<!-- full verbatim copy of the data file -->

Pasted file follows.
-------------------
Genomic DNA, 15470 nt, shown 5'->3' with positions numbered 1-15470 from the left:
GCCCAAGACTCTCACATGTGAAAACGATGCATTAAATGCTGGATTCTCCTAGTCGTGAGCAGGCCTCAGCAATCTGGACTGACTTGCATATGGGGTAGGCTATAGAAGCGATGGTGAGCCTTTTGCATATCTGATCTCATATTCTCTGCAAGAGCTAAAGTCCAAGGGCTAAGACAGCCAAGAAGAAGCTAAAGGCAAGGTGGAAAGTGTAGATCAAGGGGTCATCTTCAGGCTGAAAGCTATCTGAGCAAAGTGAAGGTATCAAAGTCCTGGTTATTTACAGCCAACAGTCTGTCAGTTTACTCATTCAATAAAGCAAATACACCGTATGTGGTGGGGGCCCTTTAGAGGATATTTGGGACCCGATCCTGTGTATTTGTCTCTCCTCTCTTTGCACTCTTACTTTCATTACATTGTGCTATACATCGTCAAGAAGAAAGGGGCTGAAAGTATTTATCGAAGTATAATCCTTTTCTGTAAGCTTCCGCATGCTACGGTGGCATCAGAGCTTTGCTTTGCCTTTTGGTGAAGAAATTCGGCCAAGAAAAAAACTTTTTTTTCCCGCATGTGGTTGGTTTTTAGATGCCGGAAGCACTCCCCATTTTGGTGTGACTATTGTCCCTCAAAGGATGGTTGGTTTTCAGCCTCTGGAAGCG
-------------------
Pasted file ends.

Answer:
Genomic DNA, 15470 nt, shown 5'->3' with positions numbered 1-15470 from the left:
GCCCAAGACTCTCACATGTGAAAACGATGCATTAAATGCTGGATTCTCCTAGTCGTGAGCAGGCCTCAGCAATCTGGACTGACTTGCATATGGGGTAGGCTATAGAAGCGATGGTGAGCCTTTTGCATATCTGATCTCATATTCTCTGCAAGAGCTAAAGTCCAAGGGCTAAGACAGCCAAGAAGAAGCTAAAGGCAAGGTGGAAAGTGTAGATCAAGGGGTCATCTTCAGGCTGAAAGCTATCTGAGCAAAGTGAAGGTATCAAAGTCCTGGTTATTTACAGCCAACAGTCTGTCAGTTTACTCATTCAATAAAGCAAATACACCGTATGTGGTGGGGGCCCTTTAGAGGATATTTGGGACCCGATCCTGTGTATTTGTCTCTCCTCTCTTTGCACTCTTACTTTCATTACATTGTGCTATACATCGTCAAGAAGAAAGGGGCTGAAAGTATTTATCGAAGTATAATCCTTTTCTGTAAGCTTCCGCATGCTACGGTGGCATCAGAGCTTTGCTTTGCCTTTTGGTGAAGAAATTCGGCCAAGAAAAAAACTTTTTTTTCCCGCATGTGGTTGGTTTTTAGATGCCGGAAGCACTCCCCATTTTGGTGTGACTATTGTCCCTCAAAGGATGGTTGGTTTTCAGCCTCTGGAAGCG